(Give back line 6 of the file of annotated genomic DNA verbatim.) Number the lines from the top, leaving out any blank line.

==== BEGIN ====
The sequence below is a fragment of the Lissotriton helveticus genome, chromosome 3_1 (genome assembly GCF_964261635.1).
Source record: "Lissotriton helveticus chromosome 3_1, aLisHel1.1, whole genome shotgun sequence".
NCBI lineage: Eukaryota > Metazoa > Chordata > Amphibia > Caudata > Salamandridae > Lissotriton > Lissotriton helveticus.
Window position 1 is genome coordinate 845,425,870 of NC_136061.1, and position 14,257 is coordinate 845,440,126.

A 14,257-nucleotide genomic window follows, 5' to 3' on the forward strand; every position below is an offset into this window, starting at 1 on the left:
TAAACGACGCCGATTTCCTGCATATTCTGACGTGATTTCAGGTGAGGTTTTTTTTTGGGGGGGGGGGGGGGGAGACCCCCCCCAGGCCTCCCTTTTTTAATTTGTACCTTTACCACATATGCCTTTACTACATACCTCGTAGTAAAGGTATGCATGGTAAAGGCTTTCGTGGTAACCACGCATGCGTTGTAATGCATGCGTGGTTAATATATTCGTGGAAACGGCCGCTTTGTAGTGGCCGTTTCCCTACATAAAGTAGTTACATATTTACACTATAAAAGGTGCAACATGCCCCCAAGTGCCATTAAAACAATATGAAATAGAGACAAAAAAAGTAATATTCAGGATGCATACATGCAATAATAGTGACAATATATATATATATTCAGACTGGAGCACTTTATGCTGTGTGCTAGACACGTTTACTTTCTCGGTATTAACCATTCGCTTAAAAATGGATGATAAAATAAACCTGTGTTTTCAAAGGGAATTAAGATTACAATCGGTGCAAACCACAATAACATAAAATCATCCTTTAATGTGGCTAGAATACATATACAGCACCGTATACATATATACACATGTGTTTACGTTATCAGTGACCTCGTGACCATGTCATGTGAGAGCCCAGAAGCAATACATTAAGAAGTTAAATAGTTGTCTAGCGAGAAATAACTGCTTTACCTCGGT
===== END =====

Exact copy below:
TAAACGACGCCGATTTCCTGCATATTCTGACGTGATTTCAGGTGAGGTTTTTTTTTGGGGGGGGGGGGGGGGAGACCCCCCCCAGGCCTCCCTTTTTTAATTTGTACCTTTACCACATATGCCTTTACTACATACCTCGTAGTAAAGGTATGCATGGTAAAGGCTTTCGTGGTAACCACGCATGCGTTGTAATGCATGCGTGGTTAATATATTCGTGGAAACGGCCGCTTTGTAGTGGCCGTTTCCCTACATAAAGTAGTTACATATTTACACTATAAAAGGTGCAACATGCCCCCAAGTGCCATTAAAACAATATGAAATAGAGACAAAAAAAGTAATATTCAGGATGCATACATGCAATAATAGTGACAATATATATATATATTCAGACTGGAGCACTTTATGCTGTGTGCTAGACACGTTTACTTTCTCGGTATTAACCATTCGCTTAAAAATGGATGATAAAATAAACCTGTGTTTTCAAAGGGAATTAAGATTACAATCGGTGCAAACCACAATAACATAAAATCATCCTTTAATGTGGCTAGAATACATATACAGCACCGTATACATATATACACATGTGTTTACGTTATCAGTGACCTCGTGACCATGTCATGTGAGAGCCCAGAAGCAATACATTAAGAAGTTAAATAGTTGTCTAGCGAGAAATAACTGCTTTACCTCGGT